In this guest post, Frank Tobe, a robotics analyst and publisher of The Robot Report, describes the launch of Robo-Stox, a stock index of robotics and automation companies. The views expressed here are solely those of the author and do not represent positions of IEEE Spectrum or the IEEE.
On Tuesday, a sleek robotic arm rang the closing bell of the Nasdaq stock exchange. It was the first time a robot performed the task.
The event celebrated the launch of Robo-Stox, a stock index focused on robotics, automation, and related technologies. Thanks to Robo-Stox, individuals and institutions can now easily invest in the continuing growth of the robotics industry worldwide. The index, based on an algorithm and database of robotics I helped develop, is something I've dreamed of and worked on for almost eight years.
Robot arm presses the button for the Nasdaq closing bell on Times Square in New York.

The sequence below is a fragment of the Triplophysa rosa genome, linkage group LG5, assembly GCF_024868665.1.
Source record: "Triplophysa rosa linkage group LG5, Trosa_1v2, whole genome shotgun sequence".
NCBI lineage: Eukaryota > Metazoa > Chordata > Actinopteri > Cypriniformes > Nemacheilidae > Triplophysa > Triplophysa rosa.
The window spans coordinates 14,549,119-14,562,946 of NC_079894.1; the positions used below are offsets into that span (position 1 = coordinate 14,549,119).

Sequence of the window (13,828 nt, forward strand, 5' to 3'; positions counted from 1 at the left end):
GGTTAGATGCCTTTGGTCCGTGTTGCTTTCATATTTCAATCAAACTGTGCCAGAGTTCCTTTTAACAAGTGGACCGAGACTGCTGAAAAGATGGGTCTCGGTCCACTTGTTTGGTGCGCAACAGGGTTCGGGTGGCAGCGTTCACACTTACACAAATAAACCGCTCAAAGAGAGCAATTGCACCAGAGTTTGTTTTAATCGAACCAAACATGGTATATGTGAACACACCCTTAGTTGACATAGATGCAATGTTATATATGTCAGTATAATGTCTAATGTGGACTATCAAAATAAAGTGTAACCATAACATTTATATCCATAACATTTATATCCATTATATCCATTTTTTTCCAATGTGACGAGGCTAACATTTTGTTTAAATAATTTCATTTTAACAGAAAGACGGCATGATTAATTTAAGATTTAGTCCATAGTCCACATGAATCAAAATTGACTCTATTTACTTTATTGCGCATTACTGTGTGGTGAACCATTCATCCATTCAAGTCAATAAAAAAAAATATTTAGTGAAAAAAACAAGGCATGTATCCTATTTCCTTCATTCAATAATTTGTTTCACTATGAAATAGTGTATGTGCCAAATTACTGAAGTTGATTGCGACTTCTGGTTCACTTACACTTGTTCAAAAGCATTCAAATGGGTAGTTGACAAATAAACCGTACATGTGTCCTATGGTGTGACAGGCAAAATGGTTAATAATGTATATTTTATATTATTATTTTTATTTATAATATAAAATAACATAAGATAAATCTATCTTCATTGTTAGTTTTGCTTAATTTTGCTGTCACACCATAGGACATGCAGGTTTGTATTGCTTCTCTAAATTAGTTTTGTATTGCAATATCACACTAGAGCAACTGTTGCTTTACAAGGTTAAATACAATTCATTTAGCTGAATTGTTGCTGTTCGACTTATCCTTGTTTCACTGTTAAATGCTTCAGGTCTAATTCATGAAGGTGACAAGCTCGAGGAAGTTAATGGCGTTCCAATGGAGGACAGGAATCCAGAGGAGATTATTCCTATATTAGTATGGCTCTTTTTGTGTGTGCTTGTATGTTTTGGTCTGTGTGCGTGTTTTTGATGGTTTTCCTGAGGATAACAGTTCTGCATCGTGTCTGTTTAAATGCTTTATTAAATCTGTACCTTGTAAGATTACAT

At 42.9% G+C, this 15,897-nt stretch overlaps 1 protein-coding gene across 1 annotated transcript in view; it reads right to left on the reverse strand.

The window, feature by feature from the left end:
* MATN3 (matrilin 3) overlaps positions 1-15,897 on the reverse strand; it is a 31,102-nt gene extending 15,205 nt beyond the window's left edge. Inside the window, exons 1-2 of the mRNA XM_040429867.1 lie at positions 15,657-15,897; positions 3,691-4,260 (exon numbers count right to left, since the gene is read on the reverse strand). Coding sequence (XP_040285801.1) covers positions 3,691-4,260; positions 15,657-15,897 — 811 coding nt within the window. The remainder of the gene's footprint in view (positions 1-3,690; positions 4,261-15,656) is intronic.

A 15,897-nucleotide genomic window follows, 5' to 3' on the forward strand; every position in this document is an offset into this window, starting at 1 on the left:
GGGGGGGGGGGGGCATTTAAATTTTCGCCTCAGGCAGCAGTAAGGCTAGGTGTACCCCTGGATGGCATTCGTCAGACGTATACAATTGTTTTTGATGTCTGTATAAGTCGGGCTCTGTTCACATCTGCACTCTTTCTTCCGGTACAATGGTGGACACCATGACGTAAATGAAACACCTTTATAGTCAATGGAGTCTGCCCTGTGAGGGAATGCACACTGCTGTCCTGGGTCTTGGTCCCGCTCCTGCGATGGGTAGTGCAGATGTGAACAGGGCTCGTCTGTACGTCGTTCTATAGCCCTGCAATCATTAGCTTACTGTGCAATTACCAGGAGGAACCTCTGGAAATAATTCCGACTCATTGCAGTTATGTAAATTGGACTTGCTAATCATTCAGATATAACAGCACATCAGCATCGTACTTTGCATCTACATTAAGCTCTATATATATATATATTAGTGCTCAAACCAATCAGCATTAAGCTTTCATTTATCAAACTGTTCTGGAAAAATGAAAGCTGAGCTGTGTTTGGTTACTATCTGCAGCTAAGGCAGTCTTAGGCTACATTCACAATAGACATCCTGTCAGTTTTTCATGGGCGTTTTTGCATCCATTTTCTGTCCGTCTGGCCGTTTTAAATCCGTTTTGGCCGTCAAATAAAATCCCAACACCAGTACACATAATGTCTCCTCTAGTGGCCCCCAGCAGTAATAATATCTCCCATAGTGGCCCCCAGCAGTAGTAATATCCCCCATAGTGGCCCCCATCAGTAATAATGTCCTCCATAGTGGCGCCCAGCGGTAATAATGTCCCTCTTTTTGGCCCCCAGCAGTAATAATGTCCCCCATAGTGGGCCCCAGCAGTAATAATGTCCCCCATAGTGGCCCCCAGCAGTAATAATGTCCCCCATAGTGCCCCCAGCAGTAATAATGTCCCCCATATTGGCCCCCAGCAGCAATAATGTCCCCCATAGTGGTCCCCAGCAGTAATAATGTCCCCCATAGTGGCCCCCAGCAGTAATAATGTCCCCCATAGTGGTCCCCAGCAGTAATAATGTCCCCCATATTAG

First, some background on investment terms and what Robo-Stox represents. You might be familiar with major stock indices like the S&P 500, Dow Jones Industrial Average, and the Nasdaq Composite. Those indices track a large number of publicly-listed companies from a variety of industries. To target specific industries, investors created indices that track companies operating in those particular sectors. You can invest in indices focused on biotechnology, pharmaceutical, aerospace, home construction, insurance, medical equipment, oil exploration, telecommunications, among many others. The Robo-Stox Global Robotics & Automation Index is the first to provide a comprehensive and focused measure of the value of robotics and automation.
Here's how it all got started. Nearly a decade ago, after a long career in the computer industry, I began to read about robotics. As I set about learning about the industry and those involved, I called my stock broker and asked for a basket of robotics-related stocks that I could invest in for my retirement. To my surprise, he was able to give me only two stocks. I called another broker and got the same answer. Then I checked Bloomberg and found that they didn't even have a category for robotics.